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Marcus Smart signing saved the Celtics’ season

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It’s hard to imagine the C’s fully reversing their early offensive stagnancy, lineup disjointedness, and chemistry concerns without a player that nobody was certain would return.

NBA: Detroit Pistons at Boston Celtics Winslow Townson-USA TODAY Sports

Marcus Smart inked a four-year, $52-million deal with the Boston Celtics last summer, inciting some like Sports Illustrated’s Jeremy Woo to declare it a “coup of a contract.” Smart attracted little market leverage against Boston beyond feigned interest from the Kings, unbacked by an offer sheet.

After a frustrating wait for an offer, the money he ultimately received could’ve stemmed from Smart’s unique value to the C’s or to make that contract work better in future trades. No matter Boston’s reason for not sucking every dollar out of him, Smart tipped his cap back to the Celtics by saving their season in the first half of 2018-19. His vocal leadership rang loudly, but that’s been a mainstay on the team.

Now, his consistent play backs it all up.

“He’s been willing to step up and say things since he’s been here,” said Brad Stevens earlier in the year.

It took 20 games for Smart to receive 39 minutes as a starter in Jaylen Brown’s absence against the Pelicans on November 26th. That date will stand as an easily identifiable turning point for a NBA Finals contender that stood at 10-10 arriving in New Orleans.

Smart, who has started every game since, proved in a +12 effort that he may not be a player capable of catapulting a team to championship contention alone, but that he’s an equally important binding force.

Five all-star caliber players, previously unable to gel enough to beat the Knicks, Mavericks, Magic and Jazz (twice), needed his defensive direction, assertiveness, and secondary ball-handling to reach their potential.

An ugly road trip to Florida, Knicks photoshops, Anthony Davis trade deadline drama and locker room dispersions about fun distracted from a positive 12-3 stretch before the All-Star break. Legitimate concerns emerged from two blown 20+-point leads against the Lakers and Clippers, but those issues rest a far cry from a 1-4 west coast swing where the C’s needed a double-digit comeback to top the Phoenix Suns.

Smart, the lone link between this and the Isaiah Thomas teams whose highlights are quick to earn a retweet from nostalgic C’s fans, contrasted a loss to the Trailblazers to teams he played on in the past.

“We’re no longer the hunter. We’re the hunted now,” he said.

In the early “we’ll get it together” phase, Smart identified that a slow start can become a slow season. His locker room musings on the team’s struggles became gospel. Alongside the similarly vocal Kyrie Irving and newly-inserted Marcus Morris, the Celts ripped off eight straight victories and won 27 of 38 games.

Smart shot 37.6 percent from three on 5.1 attempts per game over that stretch. He dished over four assists per game as a secondary ball-handler alongside Irving. As the Celtics rose to a 3rd-ranked (behind Bucks and Warriors) +6.4 net rating (from +2.1 through 10), Smart posted a +5.5 rating in 29 minutes per game. He’s currently 25th in ESPN’s real plus minus (+3.38), surrounded by players earning nearly double his salary like Chris Paul (3.39), Paul Millsap (3.65), Marc Gasol (3.19) and Blake Griffin (3.10).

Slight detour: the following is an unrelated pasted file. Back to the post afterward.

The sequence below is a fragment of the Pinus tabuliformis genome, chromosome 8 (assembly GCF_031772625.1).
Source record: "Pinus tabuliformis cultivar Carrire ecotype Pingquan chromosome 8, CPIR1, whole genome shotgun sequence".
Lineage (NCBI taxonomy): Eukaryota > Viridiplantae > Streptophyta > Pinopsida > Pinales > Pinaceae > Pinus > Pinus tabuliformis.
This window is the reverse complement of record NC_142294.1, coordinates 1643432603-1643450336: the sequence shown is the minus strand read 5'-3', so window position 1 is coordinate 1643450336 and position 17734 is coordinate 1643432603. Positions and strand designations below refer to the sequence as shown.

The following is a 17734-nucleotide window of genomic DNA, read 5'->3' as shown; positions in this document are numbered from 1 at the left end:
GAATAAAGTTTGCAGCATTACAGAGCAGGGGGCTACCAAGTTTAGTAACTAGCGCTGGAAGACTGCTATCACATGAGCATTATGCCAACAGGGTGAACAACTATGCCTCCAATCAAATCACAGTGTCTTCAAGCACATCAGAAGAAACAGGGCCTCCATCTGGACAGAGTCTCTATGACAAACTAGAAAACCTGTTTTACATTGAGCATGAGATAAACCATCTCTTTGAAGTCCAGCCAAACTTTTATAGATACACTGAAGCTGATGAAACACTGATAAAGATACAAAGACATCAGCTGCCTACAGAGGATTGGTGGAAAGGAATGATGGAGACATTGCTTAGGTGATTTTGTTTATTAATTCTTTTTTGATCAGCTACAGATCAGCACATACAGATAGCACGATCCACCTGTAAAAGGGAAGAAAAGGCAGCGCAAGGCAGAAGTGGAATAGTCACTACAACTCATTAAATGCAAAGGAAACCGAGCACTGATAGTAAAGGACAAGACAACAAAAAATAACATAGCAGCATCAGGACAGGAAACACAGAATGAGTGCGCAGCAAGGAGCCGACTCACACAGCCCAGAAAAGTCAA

The fact that Smart’s overall production compares to some of the league’s highest-paid players proved something to those against re-signing him. At 24-years-old, he ultimately had potential to grow beyond the player he was a year ago. His real plus-minus in 2017-18, despite consistently posting “plus” performances, ranked 102nd at 0.96 — below 38-year-old Pau Gasol.

40.2 percent marked Smart’s highest career field goal percentage, his three-point percentage is 5.8 percent above last year (thus a 7.7 percent increase in eFG%). He’s taking nearly three fewer shots per game and is two percentage points shy of 80 percent at the free throw line.

His 0.5 offensive box plus minus is the first positive mark of his career, and pairs with a 1.2 defensive box plus minus in line with his career average. With Smart on the floor this season, the Celts average 113 points per 100 possessions. That’s 11 points higher than any previous year in his career.

More succinctly, Smart became a measurably better basketball player this year alongside his vocal leadership. His shot vastly improved, he’s making a career-high percentage (67.9) of his attempts at the rim and his steal and blocks percentages are career highs.

Paying extra for a player’s second contract in anticipation of them growing through the length of the deal became more common this decade with expanded cap flexibility. Danny Ainge himself signed Avery Bradley above market value and traded Bradley for Marcus Morris, who has gone through a career renaissance of his own in Boston. Not even teams kicking around extra cap space seriously considered Smart expanding beyond the player he was in a larger role.

It’s easy to imagine an executive currently watching Smart’s growth kicking himself that their team didn’t pursue him. For the Celtics, it’s hard to imagine the team recovering from their early hole without his leadership and contributions.

With Irving, they’ve developed one of the more versatile two-way back courts in the NBA. Once viewed as possible contract filler, Smart now figures to be deemed a valuable, necessary piece in any trade because of his realized upside.

For now, signed for the foreseeable future, there’s the chance Smart continues to progress and lead going forward as a career Celtic.